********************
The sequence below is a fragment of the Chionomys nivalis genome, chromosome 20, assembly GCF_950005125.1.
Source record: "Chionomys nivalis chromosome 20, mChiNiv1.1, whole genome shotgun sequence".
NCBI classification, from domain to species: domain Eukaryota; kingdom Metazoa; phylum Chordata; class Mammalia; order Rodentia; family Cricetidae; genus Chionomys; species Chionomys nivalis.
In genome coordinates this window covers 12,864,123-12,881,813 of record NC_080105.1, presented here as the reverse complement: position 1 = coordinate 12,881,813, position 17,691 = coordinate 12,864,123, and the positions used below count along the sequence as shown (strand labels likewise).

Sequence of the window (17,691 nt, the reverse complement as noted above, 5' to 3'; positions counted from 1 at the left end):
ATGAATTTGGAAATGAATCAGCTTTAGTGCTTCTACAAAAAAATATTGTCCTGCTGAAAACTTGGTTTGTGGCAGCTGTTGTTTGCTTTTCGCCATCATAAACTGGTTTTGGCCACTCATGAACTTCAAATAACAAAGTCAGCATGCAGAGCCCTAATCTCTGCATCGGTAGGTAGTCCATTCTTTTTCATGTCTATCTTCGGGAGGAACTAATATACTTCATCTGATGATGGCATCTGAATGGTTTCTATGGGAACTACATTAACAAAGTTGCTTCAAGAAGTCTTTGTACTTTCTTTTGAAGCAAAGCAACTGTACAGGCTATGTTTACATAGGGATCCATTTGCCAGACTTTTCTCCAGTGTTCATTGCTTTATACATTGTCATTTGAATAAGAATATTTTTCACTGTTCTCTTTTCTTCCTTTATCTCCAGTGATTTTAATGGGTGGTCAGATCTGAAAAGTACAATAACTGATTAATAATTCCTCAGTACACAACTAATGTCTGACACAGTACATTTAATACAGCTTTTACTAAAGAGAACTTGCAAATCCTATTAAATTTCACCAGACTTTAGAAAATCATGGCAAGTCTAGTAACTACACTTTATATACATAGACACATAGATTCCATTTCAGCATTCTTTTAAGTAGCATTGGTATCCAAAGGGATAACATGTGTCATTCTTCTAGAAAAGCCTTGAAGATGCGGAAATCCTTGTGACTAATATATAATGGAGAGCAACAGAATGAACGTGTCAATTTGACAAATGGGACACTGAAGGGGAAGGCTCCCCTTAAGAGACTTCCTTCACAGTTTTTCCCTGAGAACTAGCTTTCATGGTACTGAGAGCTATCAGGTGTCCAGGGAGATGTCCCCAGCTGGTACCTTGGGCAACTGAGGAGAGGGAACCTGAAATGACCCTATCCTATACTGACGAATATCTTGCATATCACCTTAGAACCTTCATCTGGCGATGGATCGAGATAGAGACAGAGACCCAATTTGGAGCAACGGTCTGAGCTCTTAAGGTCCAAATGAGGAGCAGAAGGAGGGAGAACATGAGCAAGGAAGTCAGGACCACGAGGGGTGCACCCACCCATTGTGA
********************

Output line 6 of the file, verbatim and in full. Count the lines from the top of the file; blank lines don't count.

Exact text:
ATGAATTTGGAAATGAATCAGCTTTAGTGCTTCTACAAAAAAATATTGTCCTGCTGAAAACTTGGTTTGTGGCAGCTGTTGTTTGCTTTTCGCCATCATAAACTGGTTTTGGCCACTCATGAACTTCAAATAACAAAGTCAGCATGCAGAGCCCTAATCTCTGCATCGGTAGGTAGTCCATTCTTTTTCATGTCTATCTTCGGGAGGAACTAATATACTTCATCTGATGATGGCATCTGAATGGTTTCTATGGGAACTACATTAACAAAGTTGCTTCAAGAAGTCTTTGTACTTTCTTTTGAAGCAAAGCAACTGTACAGGCTATGTTTACATAGGGATCCATTTGCCAGACTTTTCTCCAGTGTTCATTGCTTTATACATTGTCATTTGAATAAGAATATTTTTCACTGTTCTCTTTTCTTCCTTTATCTCCAGTGATTTTAATGGGTGGTCAGATCTGAAAAGTACAATAACTGATTAATAATTCCTCAGTACACAACTAATGTCTGACACAGTACATTTAATACAGCTTTTACTAAAGAGAACTTGCAAATCCTATTAAATTTCACCAGACTTTAGAAAATCATGGCAAGTCTAGTAACTACACTTTATATACATAGACACATAGATTCCATTTCAGCATTCTTTTAAGTAGCATTGGTATCCAAAGGGATAACATGTGTCATTCTTCTAGAAAAGCCTTGAAGATGCGGAAATCCTTGTGACTAATATATAATGGAGAGCAACAGAATGAACGTGTCAATTTGACAAATGGGACACTGAAGGGGAAGGCTCCCCTTAAGAGACTTCCTTCACAGTTTTTCCCTGAGAACTAGCTTTCATGGTACTGAGAGCTATCAGGTGTCCAGGGAGATGTCCCCAGCTGGTACCTTGGGCAACTGAGGAGAGGGAACCTGAAATGACCCTATCCTATACTGACGAATATCTTGCATATCACCTTAGAACCTTCATCTGGCGATGGATCGAGATAGAGACAGAGACCCAATTTGGAGCAACGGTCTGAGCTCTTAAGGTCCAAATGAGGAGCAGAAGGAGGGAGAACATGAGCAAGGAAGTCAGGACCACGAGGGGTGCACCCACCCATTGTGA